June 11, 2009,
Chris Genovali / raincoast.org
There is an amazing array of things one can purchase on eBay, from used lawn furniture to vintage dolls to bongs allegedly used by Olympic athletes. Among the myriad items being sold on eBay are guided hunts of North America’s grizzly bears, black bears, wolves and cougars. It’s hard to believe, but these recreational killing opportunities are now bought and sold on the world’s largest internet auction site; eBay has become an online marketplace peddling the trophy hunting of the continent’s top-level predator species.
When eBay announced a global ban last year on sales of ivory products after a report revealed the online auction site was helping to fuel illegal trade in wildlife products, conservation and animal welfare groups were encouraged by eBay’s action. However, a subsequent review of the EBay website found hunting sales of not only the aforementioned North American large carnivores, but of African lions and leopards as well.
In February, Raincoast Conservation and our US partner Big Wildlife approached eBay to request they end of sales of carnivore sport hunting on their website, citing that such sales glorify and promote profound animal suffering for fun and profit, as these hunts are not for food or subsistence, but purely for trophy. Due to eBay’s hesitation, we arranged for one of Raincoast’s wildlife scientists, Dr. Chris Darimont. to meet with
them at their Silicon Valley, California headquarters to present additional evidence of the ecological, evolutionary, economic and ethical arguments against the trophy hunting of carnivores. Further talks ensued. Still nothing. In response, we received a letter from eBay Vice President and Deputy General Counsel Tod Cohen informing us that the company had no interest in halting trophy hunt sales. It is disappointing that eBay has decided to hide behind the rationale that trophy hunting of large carnivores is legal; just because something is legal doesn’t mean it is ethical or sustainable.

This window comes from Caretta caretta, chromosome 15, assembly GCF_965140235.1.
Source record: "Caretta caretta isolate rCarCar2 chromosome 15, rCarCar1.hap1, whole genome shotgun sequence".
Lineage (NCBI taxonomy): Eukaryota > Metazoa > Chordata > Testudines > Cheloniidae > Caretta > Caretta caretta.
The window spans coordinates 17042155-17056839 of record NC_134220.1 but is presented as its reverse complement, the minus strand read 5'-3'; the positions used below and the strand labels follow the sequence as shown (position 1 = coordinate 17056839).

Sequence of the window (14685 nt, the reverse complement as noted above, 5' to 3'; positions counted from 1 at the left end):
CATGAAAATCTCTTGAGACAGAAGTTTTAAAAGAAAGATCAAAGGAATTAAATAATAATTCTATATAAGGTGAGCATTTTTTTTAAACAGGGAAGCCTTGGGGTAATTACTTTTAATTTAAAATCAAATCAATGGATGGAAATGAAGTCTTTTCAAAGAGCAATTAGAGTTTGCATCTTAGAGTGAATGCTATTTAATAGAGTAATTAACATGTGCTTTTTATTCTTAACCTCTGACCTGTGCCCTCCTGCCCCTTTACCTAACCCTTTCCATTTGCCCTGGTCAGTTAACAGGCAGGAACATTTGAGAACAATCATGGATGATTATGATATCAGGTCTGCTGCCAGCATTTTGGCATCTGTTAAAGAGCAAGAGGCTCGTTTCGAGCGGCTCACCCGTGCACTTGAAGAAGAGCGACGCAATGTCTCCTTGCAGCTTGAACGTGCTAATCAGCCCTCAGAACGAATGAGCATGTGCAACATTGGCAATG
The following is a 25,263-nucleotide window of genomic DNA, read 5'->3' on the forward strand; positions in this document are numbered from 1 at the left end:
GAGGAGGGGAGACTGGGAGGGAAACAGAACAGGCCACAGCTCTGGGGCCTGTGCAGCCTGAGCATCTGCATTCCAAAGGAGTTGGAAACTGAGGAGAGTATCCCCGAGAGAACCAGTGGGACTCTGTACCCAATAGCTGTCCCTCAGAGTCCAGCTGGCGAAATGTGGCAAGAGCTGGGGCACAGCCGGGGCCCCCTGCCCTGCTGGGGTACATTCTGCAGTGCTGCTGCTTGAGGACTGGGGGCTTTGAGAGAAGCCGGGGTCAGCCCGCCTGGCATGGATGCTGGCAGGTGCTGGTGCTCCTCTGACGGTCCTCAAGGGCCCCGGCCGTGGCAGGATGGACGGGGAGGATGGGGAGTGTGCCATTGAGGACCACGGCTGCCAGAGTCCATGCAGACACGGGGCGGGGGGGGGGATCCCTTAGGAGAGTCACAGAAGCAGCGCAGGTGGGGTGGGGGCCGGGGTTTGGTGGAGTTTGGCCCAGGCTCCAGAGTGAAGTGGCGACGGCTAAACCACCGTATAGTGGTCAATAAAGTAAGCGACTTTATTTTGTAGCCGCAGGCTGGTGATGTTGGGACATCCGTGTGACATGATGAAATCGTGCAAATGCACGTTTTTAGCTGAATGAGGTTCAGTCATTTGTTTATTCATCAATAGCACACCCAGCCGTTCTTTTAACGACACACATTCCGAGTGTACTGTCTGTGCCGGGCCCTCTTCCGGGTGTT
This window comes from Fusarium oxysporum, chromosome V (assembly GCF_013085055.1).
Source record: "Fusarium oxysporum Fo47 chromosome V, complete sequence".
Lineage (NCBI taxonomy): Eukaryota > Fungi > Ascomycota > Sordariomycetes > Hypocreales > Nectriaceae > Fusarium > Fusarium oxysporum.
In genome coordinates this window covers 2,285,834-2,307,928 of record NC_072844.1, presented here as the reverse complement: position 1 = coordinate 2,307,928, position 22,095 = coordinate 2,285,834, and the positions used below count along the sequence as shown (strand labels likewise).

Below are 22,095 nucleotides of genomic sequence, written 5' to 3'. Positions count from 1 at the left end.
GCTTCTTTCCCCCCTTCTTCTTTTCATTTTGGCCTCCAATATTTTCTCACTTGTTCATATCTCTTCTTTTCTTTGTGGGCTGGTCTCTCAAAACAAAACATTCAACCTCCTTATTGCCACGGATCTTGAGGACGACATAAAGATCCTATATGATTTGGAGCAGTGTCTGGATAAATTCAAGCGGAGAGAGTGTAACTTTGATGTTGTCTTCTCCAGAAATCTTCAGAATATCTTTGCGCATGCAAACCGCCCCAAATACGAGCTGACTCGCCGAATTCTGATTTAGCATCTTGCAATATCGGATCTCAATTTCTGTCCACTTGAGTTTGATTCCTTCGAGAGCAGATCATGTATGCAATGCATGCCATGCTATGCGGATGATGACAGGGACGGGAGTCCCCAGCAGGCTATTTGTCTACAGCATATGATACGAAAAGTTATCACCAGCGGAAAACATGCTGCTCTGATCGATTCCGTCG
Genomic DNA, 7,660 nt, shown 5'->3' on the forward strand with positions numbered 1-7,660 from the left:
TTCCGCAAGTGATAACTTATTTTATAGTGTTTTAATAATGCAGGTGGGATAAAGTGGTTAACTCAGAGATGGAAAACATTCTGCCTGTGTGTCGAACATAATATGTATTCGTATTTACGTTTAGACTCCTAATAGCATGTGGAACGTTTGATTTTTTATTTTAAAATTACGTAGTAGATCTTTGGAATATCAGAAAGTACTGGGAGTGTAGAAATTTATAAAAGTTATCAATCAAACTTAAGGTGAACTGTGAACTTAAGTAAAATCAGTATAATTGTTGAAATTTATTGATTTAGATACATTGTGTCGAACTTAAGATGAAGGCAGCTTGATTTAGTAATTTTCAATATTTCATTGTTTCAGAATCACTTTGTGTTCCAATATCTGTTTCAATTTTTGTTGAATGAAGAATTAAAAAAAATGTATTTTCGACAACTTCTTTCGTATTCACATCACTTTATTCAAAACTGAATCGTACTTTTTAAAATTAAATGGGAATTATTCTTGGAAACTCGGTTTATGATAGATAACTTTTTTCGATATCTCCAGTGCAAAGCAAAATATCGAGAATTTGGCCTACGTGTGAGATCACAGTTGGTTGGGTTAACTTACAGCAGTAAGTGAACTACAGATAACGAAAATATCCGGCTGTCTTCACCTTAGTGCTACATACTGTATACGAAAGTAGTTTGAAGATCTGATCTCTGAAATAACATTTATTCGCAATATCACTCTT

Tod Cohen of eBay wrote in the letter, “While these decisions are never easy for us to make, the conclusion to this broad decision-making process is that we will not be expanding the scope of hunting experiences prohibited at this time. eBay is an open marketplace based on the principle that anyone can buy or sell just about anything, as long as those sales comply with applicable laws and our policies.” In his letter, Mr. Cohen clarified that eBay has refused to post the sale of items the company and the general public find “offensive.”
Most people find pursuing cougars with dogs, treeing the frightened animals and then blasting them out of trees offensive. Most people believe gunning down a wolf for sport and a trophy is offensive. Most people think killing a grizzly so that the bear ends up as a rug in someone’s living room is offensive. If eBay prohibits the sale of offensive material, then why does the company promote the gratuitous killing of large carnivores?
Trophy hunting of top predators ignores the importance these species play in natural systems. For instance, top predators help regulate the food web,sustain ecological integrity and preserve species diversity. Their
disappearance triggers changes in abundance of other species and the intricate connections among the remaining residents can unravel.